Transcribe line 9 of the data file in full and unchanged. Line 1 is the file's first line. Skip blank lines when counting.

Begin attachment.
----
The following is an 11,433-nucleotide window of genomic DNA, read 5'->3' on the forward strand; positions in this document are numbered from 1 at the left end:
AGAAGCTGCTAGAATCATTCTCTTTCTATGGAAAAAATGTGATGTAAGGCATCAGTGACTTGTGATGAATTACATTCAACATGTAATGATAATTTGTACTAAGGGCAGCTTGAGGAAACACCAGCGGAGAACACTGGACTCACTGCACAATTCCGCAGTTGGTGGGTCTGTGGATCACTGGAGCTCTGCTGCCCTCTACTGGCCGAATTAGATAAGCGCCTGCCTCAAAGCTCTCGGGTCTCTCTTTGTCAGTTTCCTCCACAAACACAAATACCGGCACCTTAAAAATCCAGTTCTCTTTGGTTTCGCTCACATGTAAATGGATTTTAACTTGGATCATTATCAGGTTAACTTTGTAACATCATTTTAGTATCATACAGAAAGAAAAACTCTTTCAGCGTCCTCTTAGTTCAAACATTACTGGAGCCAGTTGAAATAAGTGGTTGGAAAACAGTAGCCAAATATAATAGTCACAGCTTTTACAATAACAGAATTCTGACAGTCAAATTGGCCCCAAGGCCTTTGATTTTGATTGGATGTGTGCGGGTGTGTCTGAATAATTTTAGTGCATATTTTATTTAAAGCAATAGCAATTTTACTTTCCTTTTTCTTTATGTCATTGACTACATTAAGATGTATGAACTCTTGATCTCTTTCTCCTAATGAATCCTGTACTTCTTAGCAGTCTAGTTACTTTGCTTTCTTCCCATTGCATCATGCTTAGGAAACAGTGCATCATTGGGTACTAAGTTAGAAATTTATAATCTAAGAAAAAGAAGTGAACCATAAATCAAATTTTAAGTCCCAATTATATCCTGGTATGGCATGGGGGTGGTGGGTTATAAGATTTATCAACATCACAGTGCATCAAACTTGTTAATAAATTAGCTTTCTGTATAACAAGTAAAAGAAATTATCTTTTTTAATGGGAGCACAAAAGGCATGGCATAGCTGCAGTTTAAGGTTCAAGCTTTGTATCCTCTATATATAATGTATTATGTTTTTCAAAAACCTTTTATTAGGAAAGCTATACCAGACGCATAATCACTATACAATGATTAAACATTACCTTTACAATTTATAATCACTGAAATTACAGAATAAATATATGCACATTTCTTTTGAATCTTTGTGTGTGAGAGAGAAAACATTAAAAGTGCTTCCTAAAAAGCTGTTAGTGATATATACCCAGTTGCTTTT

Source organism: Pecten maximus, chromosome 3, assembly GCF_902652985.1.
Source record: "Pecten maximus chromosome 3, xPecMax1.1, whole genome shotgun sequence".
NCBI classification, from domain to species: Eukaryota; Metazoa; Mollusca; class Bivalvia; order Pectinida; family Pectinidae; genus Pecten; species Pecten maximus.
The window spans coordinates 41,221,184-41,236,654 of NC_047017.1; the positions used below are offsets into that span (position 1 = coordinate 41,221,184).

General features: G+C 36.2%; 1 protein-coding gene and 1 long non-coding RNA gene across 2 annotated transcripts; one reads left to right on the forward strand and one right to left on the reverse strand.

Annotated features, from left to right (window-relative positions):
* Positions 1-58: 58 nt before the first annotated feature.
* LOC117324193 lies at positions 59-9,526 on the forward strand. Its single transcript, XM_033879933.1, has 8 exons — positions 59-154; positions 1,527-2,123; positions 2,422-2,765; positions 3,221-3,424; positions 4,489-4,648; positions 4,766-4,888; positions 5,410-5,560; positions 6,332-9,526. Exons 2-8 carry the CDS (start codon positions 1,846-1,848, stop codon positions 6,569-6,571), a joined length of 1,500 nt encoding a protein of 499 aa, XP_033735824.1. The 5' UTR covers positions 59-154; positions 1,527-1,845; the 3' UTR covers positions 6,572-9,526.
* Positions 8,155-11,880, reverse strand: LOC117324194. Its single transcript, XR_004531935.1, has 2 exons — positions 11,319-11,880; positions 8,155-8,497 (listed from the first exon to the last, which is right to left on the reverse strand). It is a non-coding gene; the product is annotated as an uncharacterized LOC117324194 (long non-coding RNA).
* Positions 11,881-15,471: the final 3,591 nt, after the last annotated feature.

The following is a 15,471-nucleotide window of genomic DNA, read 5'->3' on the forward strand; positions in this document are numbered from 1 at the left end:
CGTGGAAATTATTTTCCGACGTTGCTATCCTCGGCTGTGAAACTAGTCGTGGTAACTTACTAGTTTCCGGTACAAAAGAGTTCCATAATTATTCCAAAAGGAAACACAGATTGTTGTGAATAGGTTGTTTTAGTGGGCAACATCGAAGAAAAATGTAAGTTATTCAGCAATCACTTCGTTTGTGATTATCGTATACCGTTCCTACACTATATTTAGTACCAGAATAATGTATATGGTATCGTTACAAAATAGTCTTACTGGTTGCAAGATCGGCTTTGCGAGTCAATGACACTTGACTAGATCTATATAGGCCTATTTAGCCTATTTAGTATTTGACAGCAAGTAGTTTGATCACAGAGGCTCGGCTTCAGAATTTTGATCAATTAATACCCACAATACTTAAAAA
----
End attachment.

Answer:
* Positions 1-58: 58 nt before the first annotated feature.